Thanks, that was really helpful. I thought we were on our way to becoming Orthodox about a year ago. We were attending a class on Orthodoxy at the church we were attending liturgy at but the class wasn't able to continue. Then my husband had heart surgery and later a stroke, he is fine now but that was preoccupying a lot of my time last year. I should probably just make an appointment to meet with the priest.
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« Reply #27 on: March 22, 2013, 01:59:43 PM »



It doesn't.  If you cannot accept, no matter how hard you might try to convince yourself otherwise, the Catholic dogmas and doctrines related to the papacy, then you must become Orthodox or something else or nothing at all.  What a shame that these issues were not settled for you before your baptism, as they probably should have been  Sad!  Again, have you discussed any of this with your priest?  If not, it might be a good idea to do so.  Unless, of course, you've already made up your mind to leave the Catholic Church.

I haven't. The priest that baptized me was moved out of the area and we moved to another state anyway. Since moving I haven't had contact with any Catholic priests other than in the confessional or when receiving the eucharist. I know my own fault. Last year I brought it up in confession that I'd been attending divine liturgy at the Orthodox Church and the priest said it was fine as we are all bothers and sisters in Christ.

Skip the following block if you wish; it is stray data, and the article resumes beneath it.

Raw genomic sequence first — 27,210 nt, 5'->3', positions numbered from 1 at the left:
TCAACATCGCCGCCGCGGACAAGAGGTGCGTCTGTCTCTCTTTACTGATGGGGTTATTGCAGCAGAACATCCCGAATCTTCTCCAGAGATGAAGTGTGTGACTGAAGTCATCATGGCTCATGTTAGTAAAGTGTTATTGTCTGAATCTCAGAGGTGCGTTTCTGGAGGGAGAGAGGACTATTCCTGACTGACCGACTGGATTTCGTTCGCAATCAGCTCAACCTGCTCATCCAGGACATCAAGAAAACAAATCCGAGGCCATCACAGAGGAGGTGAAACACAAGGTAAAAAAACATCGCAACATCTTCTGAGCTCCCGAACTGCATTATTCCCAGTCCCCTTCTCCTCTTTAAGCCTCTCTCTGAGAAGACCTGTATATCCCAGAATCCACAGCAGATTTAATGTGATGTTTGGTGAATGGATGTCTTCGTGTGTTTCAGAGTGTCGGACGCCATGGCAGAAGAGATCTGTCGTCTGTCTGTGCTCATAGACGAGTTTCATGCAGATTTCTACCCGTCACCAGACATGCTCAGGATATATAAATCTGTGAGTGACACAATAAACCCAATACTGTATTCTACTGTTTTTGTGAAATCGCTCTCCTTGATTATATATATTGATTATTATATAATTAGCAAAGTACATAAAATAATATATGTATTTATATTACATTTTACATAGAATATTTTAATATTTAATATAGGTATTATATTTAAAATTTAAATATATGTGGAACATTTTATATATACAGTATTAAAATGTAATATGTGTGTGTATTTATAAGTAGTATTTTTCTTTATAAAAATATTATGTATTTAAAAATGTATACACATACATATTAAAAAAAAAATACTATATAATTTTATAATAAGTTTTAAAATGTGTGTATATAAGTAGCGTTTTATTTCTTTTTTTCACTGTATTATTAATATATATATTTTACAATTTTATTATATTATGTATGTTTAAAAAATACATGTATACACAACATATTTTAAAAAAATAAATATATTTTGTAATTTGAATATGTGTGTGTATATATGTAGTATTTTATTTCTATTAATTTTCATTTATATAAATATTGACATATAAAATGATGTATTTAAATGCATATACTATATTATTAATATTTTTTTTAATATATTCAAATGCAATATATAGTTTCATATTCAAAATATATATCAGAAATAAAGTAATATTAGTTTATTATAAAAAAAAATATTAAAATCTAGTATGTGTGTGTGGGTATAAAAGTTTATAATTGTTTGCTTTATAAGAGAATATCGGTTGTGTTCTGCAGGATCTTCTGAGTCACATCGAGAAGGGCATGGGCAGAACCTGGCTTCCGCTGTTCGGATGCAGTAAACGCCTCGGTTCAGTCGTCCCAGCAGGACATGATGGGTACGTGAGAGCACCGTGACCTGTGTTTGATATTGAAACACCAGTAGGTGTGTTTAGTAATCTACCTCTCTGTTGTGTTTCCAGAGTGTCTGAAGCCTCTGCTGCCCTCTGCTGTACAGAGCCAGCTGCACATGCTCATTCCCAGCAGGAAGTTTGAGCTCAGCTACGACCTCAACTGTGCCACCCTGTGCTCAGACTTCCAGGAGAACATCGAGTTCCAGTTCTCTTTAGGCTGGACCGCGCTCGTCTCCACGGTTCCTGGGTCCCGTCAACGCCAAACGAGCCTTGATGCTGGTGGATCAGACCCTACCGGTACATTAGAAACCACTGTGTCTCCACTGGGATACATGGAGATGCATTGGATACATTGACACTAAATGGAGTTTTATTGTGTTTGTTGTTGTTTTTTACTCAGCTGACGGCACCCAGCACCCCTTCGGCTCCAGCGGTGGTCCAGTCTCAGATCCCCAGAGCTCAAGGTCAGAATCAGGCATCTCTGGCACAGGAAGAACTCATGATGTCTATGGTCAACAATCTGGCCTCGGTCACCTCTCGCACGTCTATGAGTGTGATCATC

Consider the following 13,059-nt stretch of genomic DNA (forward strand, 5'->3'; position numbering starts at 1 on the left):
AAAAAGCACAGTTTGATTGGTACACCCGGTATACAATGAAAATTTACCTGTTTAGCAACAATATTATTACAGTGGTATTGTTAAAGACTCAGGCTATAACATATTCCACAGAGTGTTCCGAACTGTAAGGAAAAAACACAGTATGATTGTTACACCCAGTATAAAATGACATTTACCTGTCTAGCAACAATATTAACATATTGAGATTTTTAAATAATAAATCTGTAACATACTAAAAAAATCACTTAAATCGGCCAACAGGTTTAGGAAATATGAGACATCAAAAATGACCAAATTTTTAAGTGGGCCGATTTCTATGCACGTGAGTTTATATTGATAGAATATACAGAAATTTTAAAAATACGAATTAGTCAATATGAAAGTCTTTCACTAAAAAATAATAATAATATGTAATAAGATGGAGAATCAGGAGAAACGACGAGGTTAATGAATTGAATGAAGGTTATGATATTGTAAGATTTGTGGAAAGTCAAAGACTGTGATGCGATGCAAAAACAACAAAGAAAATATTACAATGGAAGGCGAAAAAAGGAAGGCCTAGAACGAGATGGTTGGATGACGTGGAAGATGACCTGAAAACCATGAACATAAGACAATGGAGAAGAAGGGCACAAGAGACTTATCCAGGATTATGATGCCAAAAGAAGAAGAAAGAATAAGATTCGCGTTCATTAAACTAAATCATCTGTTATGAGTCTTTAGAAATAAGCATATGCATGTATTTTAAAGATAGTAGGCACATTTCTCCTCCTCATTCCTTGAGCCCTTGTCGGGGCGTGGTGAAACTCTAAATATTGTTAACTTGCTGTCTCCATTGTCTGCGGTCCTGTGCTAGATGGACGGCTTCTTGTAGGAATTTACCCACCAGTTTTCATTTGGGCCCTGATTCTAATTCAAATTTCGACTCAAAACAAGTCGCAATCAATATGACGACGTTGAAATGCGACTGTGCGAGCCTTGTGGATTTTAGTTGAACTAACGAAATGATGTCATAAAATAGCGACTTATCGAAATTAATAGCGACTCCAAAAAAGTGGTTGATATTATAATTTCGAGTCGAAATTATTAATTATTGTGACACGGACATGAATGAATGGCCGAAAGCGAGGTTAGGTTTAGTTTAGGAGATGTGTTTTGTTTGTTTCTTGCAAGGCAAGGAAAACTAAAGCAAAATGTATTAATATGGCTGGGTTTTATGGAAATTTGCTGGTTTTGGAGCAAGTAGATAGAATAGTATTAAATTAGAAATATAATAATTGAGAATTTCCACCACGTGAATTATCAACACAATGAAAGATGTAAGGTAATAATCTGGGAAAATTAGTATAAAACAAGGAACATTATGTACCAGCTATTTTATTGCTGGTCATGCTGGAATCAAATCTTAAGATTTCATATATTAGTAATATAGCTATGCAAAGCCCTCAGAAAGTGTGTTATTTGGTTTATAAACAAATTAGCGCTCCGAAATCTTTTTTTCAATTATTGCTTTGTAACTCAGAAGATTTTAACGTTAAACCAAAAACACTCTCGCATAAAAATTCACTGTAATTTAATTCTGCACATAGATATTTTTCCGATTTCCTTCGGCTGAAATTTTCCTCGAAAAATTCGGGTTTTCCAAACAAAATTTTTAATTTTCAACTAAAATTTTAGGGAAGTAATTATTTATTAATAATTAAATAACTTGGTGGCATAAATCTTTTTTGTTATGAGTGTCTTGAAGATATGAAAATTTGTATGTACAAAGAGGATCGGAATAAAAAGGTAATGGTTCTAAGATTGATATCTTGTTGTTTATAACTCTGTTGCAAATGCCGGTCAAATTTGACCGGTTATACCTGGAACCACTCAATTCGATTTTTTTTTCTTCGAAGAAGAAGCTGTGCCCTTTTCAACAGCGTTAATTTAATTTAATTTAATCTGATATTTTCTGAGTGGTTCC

Well, it is fine to attend the Orthodox Divine Liturgy Wink!  For all intents and purposes it's the same liturgy we use in the Byzantine Catholic Church.  However.......if you have issues with Catholic dogma and doctrine and if you have not yet made up your mind to leave the Catholic Church, you really owe it to yourself, imho,  to perhaps make an appointment with your current Catholic priest to discuss all of this with a view to resolving your issues one way or another.  But, if you have already made up your mind (and it kinda sounds like you have), it's a moot point, and while you might have an interesting discussion, it could just be a waste of his and your time, and you probably ought to approach the priest at the Orthodox church you've been attending and tell him you want to enter into catechesis.  If he's smart, he'll imitate the rabbis, and refuse you 3 times as a test of your sincerity and readiness  Wink.